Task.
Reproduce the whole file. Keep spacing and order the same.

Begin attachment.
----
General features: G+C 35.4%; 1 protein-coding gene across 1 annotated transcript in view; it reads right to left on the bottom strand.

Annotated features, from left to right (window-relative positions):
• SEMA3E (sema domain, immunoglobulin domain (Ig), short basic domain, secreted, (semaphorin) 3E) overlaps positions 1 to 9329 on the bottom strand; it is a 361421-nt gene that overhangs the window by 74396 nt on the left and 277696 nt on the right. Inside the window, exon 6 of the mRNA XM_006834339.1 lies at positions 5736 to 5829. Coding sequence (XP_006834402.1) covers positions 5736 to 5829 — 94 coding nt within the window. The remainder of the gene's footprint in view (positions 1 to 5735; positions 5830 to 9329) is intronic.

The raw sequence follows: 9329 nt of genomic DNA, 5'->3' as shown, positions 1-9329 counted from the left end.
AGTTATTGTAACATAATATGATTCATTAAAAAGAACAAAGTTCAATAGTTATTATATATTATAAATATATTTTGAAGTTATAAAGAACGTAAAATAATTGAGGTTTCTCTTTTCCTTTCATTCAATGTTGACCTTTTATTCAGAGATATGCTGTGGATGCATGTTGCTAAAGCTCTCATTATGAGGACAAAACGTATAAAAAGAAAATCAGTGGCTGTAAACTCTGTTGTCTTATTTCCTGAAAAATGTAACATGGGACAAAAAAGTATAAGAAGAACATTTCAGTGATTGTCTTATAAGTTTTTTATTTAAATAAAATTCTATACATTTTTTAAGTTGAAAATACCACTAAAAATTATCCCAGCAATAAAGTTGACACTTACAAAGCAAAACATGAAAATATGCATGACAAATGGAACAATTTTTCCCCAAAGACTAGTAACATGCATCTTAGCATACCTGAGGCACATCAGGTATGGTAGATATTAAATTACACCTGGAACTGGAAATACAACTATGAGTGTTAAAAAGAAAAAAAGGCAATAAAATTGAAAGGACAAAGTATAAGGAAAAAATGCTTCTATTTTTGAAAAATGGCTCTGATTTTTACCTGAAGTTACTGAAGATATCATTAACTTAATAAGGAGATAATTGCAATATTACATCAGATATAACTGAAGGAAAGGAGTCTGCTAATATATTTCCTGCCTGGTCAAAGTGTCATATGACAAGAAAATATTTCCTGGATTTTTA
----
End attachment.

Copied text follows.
General features: G+C 35.4%; 1 protein-coding gene across 1 annotated transcript in view; it reads right to left on the bottom strand.

Annotated features, from left to right (window-relative positions):
• SEMA3E (sema domain, immunoglobulin domain (Ig), short basic domain, secreted, (semaphorin) 3E) overlaps positions 1 to 9329 on the bottom strand; it is a 361421-nt gene that overhangs the window by 74396 nt on the left and 277696 nt on the right. Inside the window, exon 6 of the mRNA XM_006834339.1 lies at positions 5736 to 5829. Coding sequence (XP_006834402.1) covers positions 5736 to 5829 — 94 coding nt within the window. The remainder of the gene's footprint in view (positions 1 to 5735; positions 5830 to 9329) is intronic.

The raw sequence follows: 9329 nt of genomic DNA, 5'->3' as shown, positions 1-9329 counted from the left end.
AGTTATTGTAACATAATATGATTCATTAAAAAGAACAAAGTTCAATAGTTATTATATATTATAAATATATTTTGAAGTTATAAAGAACGTAAAATAATTGAGGTTTCTCTTTTCCTTTCATTCAATGTTGACCTTTTATTCAGAGATATGCTGTGGATGCATGTTGCTAAAGCTCTCATTATGAGGACAAAACGTATAAAAAGAAAATCAGTGGCTGTAAACTCTGTTGTCTTATTTCCTGAAAAATGTAACATGGGACAAAAAAGTATAAGAAGAACATTTCAGTGATTGTCTTATAAGTTTTTTATTTAAATAAAATTCTATACATTTTTTAAGTTGAAAATACCACTAAAAATTATCCCAGCAATAAAGTTGACACTTACAAAGCAAAACATGAAAATATGCATGACAAATGGAACAATTTTTCCCCAAAGACTAGTAACATGCATCTTAGCATACCTGAGGCACATCAGGTATGGTAGATATTAAATTACACCTGGAACTGGAAATACAACTATGAGTGTTAAAAAGAAAAAAAGGCAATAAAATTGAAAGGACAAAGTATAAGGAAAAAATGCTTCTATTTTTGAAAAATGGCTCTGATTTTTACCTGAAGTTACTGAAGATATCATTAACTTAATAAGGAGATAATTGCAATATTACATCAGATATAACTGAAGGAAAGGAGTCTGCTAATATATTTCCTGCCTGGTCAAAGTGTCATATGACAAGAAAATATTTCCTGGATTTTTA